Seeing smiles of our service users is special

Xmas open day arbd

Social care worker Dan Mushens talks about the benefits of having relaxed events for those who may struggle to maintain relationships

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10th January 2019 by TFN Guest 0 Comments

The social and personal networks of those diagnosed with alcohol related brain damage can often be affected two-fold. Firstly, because the harsh years of alcohol addiction and associated chaos, tends to lead to the breakdown or at least puts a strain on any relationships and friendships.

Secondly, when someone is living with ARBD, presentations such as social withdrawal, anxiety, apathy and a general lack of interest and motivation often becomes apparent further hindering opportunities to maintain relationships.

With this in mind, the open days we host each summer and winter offer a vital opportunity for supported people, healthcare professionals and family members to come together informally and purely for recreational and social purposes.

Building on the success of our open day last summer, 13 December saw our ARBD Supported Accommodation Service in Glasgow open its doors to family, friends, colleagues and the wider community.

Staff and residents worked tirelessly during the run up to the big day with the homemade mince pies and shortbread going down a treat. Handcrafted Christmas cards and gifts were also available to buy with a generous selection of prizes on offer for the raffle, all donated by local businesses.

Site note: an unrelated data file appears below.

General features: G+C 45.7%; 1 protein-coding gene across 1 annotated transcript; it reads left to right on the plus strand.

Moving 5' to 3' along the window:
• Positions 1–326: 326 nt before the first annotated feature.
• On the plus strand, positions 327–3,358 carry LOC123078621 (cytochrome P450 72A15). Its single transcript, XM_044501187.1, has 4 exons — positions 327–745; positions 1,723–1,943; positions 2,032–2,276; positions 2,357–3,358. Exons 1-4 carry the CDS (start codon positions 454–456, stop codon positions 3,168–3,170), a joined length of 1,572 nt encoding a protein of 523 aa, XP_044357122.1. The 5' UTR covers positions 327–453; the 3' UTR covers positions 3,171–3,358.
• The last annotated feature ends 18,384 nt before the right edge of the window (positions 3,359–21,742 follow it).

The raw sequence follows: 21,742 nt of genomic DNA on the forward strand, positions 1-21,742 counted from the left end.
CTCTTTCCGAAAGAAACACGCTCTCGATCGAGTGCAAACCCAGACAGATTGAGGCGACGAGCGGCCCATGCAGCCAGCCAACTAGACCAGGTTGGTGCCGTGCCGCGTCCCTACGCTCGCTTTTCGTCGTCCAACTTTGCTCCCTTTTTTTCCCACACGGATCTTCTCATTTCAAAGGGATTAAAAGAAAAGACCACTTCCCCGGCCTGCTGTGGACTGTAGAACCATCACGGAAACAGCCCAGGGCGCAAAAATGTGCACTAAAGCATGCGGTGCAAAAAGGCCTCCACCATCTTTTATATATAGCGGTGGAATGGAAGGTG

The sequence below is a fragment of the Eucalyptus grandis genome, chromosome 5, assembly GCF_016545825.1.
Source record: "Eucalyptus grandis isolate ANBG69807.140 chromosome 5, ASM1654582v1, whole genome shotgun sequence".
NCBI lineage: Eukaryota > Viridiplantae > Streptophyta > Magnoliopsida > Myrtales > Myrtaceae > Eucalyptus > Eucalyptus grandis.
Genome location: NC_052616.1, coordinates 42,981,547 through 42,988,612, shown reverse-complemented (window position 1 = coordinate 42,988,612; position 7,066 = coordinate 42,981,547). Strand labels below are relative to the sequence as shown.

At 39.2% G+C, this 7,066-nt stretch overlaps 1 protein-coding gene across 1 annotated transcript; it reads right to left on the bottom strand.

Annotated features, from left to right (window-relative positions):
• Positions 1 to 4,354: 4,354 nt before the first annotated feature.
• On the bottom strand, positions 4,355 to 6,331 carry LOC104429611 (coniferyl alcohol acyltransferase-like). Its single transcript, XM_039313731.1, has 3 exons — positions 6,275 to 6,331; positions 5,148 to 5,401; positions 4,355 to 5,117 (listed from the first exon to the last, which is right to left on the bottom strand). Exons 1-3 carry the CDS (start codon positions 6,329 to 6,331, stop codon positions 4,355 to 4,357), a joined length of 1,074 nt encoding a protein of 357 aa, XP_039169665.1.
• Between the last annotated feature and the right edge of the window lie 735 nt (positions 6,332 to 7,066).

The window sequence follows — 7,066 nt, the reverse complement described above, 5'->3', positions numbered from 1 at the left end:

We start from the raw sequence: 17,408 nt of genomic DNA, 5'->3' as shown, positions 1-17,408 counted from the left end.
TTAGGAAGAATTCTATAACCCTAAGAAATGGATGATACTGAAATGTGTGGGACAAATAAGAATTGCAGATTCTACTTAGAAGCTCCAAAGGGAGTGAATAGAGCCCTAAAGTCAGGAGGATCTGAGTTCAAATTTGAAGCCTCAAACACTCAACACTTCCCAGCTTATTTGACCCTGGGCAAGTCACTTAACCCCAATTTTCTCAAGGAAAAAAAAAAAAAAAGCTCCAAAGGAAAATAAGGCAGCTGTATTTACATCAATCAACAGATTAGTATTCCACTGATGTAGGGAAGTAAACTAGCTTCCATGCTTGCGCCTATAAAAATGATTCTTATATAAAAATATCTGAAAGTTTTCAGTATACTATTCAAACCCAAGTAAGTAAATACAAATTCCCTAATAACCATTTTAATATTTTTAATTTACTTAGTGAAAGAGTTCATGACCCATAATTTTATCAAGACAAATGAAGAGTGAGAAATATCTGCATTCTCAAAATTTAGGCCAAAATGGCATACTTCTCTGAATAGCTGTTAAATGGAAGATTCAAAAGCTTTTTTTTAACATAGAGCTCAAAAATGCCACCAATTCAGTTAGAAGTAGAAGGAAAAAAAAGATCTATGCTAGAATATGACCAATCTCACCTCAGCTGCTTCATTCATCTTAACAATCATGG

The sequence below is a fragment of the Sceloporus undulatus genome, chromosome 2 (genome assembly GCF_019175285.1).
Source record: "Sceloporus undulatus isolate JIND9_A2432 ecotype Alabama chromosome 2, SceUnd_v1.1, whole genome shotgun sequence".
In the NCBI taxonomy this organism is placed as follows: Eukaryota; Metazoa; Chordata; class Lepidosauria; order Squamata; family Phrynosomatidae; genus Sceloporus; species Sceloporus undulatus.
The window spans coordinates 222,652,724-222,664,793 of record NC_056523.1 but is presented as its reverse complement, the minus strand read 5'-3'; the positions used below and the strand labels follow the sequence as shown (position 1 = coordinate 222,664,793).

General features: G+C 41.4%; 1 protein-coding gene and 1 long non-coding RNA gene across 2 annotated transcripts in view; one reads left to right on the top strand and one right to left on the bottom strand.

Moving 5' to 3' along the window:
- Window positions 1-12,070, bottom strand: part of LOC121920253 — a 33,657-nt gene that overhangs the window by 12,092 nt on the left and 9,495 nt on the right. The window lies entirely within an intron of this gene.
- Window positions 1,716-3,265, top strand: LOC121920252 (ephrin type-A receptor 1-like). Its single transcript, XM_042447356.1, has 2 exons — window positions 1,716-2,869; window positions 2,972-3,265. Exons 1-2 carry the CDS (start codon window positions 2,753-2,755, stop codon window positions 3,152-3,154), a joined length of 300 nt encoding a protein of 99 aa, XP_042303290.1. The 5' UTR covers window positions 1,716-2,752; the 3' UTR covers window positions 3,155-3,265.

Dan Mushens

Dan Mushens

Extremely talented musicians Kenny Miller and Joe McGuire were drafted in to provide the music for a Christmas carol sing-a-long with the Twelve Days of Christmas proving to be a hit. Everyone joined in and to see smiles on faces of people who may not smile so often was a wonderful sight to see.

Recovery from ARBD might involve regular review meetings with social work, psychiatry, or addiction services, which is an important aspect of the care and support we provide. However, these meetings can sometimes be the only time family members engage with a service, so any input outwith these formal settings can be a great method of breaking down any perceived barriers.

In addition, staffing within our service has seen a big overhaul over the last twelve months and we now have a great blend of youth and experience with diverse backgrounds to draw upon. This open day acted as an opportunity to further increase staff morale and team bonding.

Support manager Alison Garrow has managed both the Penumbra Glasgow Supported Accommodation and the Supported Living services for three years, and says open days also have another benefit. “Auditing the quality of the services we deliver is a key part of my role and the feedback received from an open day can be a robust way of evidencing this”.

Feedback was plentiful and overwhelming with comments such as ‘what a lovely warm welcome, clear to see the hard work that's gone into today’ as well as ‘fabulous food and singing, what a warm and welcoming service’. 

We have an ambitious and conscientious staff team working across our two services and at present, we are eagerly awaiting the grading from our recent Care Inspectorate visit, which will hopefully reflect this.

Dan Mushens is a recovery practitioner for Scottish mental health charity Penumbra and works at the charity’s Glasgow ARBD services